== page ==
03 Aug Road Map for August: Class of 2021
With the launch of the Common App this weekend, the new application cycle has officially begun. If you haven’t started working on your profile, family info, educational history and activities, use these last few weeks of summer to get your application in good shape before school starts. It will feel great to have this off your plate, since most students will find managing the senior year workload to be a continuing challenge whether you have all-remote or hybrid learning this fall. I also strongly recommend that students get started on essays now with the goal of having a personal statement and COVID essay ready or nearly final when school starts, and solid drafts of as many supplements as possible. This is especially important for students who are considering applying Early Decision or Early Action to any schools, or who will need to meet early deadlines for scholarship consideration.
To support you as you get started, I’m offering a series of workshops in August and September to provide guidance on applications and essays. Details and dates are here and additional dates can be added for a group of three or more students; please contact me to discuss scheduling your event. As always, individual advising is available for applications, essays, college lists, gap year planning and other topics.
I’m also advising students to request teacher recommendations sooner rather than later if they have not already done so. Schools will have different procedures depending on whether they use Naviance or not, but your first step should be to just contact your teacher and ask. Then follow the instructions your college counselor gives you for making the official request. If you’re asking someone outside school for a recommendation, like a coach, employer, Girl Scout or Boy Scout leader or mentor, you can send the invitation to your “Other Recommender” directly through the Common Application, or whatever platform your colleges are using.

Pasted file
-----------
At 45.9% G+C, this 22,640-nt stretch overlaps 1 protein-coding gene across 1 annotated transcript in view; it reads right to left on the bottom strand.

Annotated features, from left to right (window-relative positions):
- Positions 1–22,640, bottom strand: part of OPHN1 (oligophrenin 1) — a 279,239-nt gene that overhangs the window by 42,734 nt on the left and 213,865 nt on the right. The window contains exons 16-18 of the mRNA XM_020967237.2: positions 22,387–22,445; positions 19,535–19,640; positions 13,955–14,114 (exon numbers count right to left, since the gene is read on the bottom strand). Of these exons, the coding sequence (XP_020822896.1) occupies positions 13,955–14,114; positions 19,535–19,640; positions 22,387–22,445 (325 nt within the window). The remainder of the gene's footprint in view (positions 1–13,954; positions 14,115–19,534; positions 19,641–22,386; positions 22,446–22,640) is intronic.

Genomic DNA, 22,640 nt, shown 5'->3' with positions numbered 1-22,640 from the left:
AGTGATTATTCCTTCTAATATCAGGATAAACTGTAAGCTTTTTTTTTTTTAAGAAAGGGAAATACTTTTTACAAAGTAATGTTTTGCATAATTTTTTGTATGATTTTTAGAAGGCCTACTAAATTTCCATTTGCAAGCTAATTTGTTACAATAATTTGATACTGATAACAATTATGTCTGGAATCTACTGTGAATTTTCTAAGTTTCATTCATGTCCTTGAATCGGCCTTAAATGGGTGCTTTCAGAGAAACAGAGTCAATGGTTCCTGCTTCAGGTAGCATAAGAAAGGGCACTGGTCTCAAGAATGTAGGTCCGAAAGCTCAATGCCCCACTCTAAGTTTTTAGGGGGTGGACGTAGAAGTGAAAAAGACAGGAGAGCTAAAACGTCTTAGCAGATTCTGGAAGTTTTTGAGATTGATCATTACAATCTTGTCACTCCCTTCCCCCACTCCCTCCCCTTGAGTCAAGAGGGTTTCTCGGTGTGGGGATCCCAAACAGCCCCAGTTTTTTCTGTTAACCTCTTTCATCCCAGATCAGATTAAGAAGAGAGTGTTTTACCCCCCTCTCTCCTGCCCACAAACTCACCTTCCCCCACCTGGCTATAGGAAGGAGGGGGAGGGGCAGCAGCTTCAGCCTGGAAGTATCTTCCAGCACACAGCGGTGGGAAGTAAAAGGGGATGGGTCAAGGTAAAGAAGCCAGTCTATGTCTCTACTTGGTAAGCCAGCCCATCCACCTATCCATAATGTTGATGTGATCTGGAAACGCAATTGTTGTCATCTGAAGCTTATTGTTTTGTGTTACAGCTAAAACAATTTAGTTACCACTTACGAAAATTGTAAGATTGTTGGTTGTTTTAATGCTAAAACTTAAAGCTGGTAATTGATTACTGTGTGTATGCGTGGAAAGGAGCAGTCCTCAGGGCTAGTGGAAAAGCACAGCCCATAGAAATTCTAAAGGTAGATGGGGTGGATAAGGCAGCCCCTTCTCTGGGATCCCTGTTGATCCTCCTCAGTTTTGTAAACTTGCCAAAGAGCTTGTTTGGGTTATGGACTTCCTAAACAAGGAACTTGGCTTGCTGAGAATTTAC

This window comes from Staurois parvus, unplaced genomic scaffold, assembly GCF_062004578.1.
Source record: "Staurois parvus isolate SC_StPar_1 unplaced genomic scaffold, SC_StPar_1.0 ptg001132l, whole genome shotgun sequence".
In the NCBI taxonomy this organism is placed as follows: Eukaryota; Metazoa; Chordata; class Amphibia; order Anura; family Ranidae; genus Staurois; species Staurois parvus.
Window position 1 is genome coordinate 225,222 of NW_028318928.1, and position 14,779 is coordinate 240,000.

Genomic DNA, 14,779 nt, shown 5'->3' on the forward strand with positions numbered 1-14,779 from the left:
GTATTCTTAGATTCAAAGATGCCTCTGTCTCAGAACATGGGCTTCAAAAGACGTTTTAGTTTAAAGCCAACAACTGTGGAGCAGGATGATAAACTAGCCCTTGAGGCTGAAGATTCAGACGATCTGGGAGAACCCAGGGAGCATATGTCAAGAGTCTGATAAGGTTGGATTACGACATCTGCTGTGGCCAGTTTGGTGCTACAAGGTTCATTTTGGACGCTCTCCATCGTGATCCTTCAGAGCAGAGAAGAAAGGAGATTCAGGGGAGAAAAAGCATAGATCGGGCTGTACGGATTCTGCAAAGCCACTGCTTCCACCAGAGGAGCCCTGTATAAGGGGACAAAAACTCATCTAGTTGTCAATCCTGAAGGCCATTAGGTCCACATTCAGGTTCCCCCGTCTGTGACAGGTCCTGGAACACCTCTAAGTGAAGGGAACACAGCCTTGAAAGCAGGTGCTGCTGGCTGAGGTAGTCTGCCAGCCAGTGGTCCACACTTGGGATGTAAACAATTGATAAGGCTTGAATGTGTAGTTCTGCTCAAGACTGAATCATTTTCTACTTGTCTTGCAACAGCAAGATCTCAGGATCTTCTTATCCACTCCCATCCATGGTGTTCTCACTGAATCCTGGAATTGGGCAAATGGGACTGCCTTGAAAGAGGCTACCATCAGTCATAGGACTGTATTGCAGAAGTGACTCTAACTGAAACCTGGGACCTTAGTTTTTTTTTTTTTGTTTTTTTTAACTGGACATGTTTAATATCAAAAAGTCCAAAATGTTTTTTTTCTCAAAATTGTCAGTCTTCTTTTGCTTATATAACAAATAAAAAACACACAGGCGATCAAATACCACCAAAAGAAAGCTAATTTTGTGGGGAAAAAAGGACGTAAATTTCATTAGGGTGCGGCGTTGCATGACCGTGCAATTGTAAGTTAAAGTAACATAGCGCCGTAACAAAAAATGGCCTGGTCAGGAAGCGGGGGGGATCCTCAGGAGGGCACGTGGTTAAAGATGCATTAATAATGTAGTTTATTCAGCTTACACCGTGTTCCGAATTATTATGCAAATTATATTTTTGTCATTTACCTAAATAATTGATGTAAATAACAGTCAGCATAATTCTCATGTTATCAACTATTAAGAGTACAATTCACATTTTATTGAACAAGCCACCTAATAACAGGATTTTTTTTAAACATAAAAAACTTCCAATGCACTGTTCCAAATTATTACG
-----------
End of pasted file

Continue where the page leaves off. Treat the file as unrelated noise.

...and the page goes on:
For those of you who have been trying to sit for the SAT or ACT—most of you, I suspect—it might seem like the ground is shifting under your feet. Both testing companies have had disastrous years plagued by continuing cancellations, technical issues with registration, and problems at test sites when exams have gone forward. As a result, more colleges continue to adopt test-optional policies every week, which I expect to continue, and a few schools have even gone test-blind. We are expecting scores to be lower this year overall since students are getting fewer bites at the apple, and many colleges will be putting less emphasis on testing. If you have scores, great—you’ll be able to apply to any college regardless of its policies while things continue to develop. If you don’t have scores but want to test, keep an eye out for updates from the exam providers but be prepared for the possibility that it simply may not happen. If you aren’t comfortable that testing can be done safely, check to see whether the schools on your list are test-optional (including scholarship requirements if that’s a consideration.) If so, you may be able to apply successfully without sitting for a fall exam.